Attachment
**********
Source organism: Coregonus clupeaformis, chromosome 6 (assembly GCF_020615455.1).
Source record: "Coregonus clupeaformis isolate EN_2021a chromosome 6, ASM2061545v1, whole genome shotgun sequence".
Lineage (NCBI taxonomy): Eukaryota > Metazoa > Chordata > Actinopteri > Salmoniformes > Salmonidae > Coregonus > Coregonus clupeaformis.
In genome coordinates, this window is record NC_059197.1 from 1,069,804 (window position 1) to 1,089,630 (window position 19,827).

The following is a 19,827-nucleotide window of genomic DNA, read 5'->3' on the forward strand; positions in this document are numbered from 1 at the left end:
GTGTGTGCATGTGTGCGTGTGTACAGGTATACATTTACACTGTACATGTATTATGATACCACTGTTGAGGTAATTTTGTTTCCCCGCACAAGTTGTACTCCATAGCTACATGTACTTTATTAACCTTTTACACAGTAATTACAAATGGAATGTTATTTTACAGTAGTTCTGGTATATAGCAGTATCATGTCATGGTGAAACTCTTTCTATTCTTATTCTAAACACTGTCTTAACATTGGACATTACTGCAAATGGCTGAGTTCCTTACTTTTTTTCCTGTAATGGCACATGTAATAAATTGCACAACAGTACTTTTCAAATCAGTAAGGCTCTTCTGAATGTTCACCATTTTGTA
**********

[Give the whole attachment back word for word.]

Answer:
Source organism: Coregonus clupeaformis, chromosome 6 (assembly GCF_020615455.1).
Source record: "Coregonus clupeaformis isolate EN_2021a chromosome 6, ASM2061545v1, whole genome shotgun sequence".
Lineage (NCBI taxonomy): Eukaryota > Metazoa > Chordata > Actinopteri > Salmoniformes > Salmonidae > Coregonus > Coregonus clupeaformis.
In genome coordinates, this window is record NC_059197.1 from 1,069,804 (window position 1) to 1,089,630 (window position 19,827).

The following is a 19,827-nucleotide window of genomic DNA, read 5'->3' on the forward strand; positions in this document are numbered from 1 at the left end:
GTGTGTGCATGTGTGCGTGTGTACAGGTATACATTTACACTGTACATGTATTATGATACCACTGTTGAGGTAATTTTGTTTCCCCGCACAAGTTGTACTCCATAGCTACATGTACTTTATTAACCTTTTACACAGTAATTACAAATGGAATGTTATTTTACAGTAGTTCTGGTATATAGCAGTATCATGTCATGGTGAAACTCTTTCTATTCTTATTCTAAACACTGTCTTAACATTGGACATTACTGCAAATGGCTGAGTTCCTTACTTTTTTTCCTGTAATGGCACATGTAATAAATTGCACAACAGTACTTTTCAAATCAGTAAGGCTCTTCTGAATGTTCACCATTTTGTA